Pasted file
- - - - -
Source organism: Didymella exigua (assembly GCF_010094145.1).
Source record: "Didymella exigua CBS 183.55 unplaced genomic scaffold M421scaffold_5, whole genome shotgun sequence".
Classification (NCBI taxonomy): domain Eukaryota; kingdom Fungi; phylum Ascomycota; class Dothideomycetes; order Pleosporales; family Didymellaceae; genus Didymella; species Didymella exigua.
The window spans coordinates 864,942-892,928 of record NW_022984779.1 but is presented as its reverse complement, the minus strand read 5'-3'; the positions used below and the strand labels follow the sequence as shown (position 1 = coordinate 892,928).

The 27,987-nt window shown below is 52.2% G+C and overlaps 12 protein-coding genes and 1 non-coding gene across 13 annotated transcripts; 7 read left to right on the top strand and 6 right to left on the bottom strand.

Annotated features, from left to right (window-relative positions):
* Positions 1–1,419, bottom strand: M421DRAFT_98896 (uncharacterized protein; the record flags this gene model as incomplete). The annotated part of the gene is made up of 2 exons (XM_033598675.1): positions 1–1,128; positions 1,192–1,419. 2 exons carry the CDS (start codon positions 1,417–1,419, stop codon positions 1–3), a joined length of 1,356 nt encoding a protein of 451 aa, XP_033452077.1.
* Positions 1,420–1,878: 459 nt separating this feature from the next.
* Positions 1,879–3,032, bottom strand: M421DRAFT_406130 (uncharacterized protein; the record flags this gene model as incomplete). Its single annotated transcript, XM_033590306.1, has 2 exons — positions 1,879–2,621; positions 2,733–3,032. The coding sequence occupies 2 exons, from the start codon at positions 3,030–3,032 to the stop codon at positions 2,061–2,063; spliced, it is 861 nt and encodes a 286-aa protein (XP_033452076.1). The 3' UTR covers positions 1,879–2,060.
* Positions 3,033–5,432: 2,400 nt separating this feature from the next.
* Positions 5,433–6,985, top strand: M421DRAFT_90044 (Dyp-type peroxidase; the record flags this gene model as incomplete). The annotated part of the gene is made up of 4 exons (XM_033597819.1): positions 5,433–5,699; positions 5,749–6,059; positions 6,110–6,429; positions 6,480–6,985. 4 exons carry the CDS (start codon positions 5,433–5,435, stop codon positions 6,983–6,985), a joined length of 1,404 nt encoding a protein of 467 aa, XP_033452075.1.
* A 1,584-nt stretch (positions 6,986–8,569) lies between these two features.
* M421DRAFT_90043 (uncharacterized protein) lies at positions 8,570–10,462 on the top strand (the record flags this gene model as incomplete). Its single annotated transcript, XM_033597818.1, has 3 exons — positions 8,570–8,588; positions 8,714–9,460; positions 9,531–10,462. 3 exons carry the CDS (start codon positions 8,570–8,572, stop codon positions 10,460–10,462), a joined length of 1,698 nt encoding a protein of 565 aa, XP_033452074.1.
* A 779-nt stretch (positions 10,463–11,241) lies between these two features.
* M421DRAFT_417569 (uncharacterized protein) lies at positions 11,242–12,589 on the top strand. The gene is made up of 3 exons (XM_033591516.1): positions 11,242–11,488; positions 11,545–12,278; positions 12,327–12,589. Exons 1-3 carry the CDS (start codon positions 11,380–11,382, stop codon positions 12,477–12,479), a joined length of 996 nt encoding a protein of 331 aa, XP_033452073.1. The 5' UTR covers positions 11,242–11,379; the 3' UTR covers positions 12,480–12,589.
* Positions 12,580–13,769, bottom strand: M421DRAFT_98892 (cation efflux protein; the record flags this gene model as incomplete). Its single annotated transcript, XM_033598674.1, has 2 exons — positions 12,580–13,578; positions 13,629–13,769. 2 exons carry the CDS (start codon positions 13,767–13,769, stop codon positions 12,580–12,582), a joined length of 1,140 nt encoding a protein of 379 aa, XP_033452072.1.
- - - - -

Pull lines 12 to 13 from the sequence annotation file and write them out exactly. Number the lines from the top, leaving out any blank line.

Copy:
* A 1,584-nt stretch (positions 6,986–8,569) lies between these two features.
* M421DRAFT_90043 (uncharacterized protein) lies at positions 8,570–10,462 on the top strand (the record flags this gene model as incomplete). Its single annotated transcript, XM_033597818.1, has 3 exons — positions 8,570–8,588; positions 8,714–9,460; positions 9,531–10,462. 3 exons carry the CDS (start codon positions 8,570–8,572, stop codon positions 10,460–10,462), a joined length of 1,698 nt encoding a protein of 565 aa, XP_033452074.1.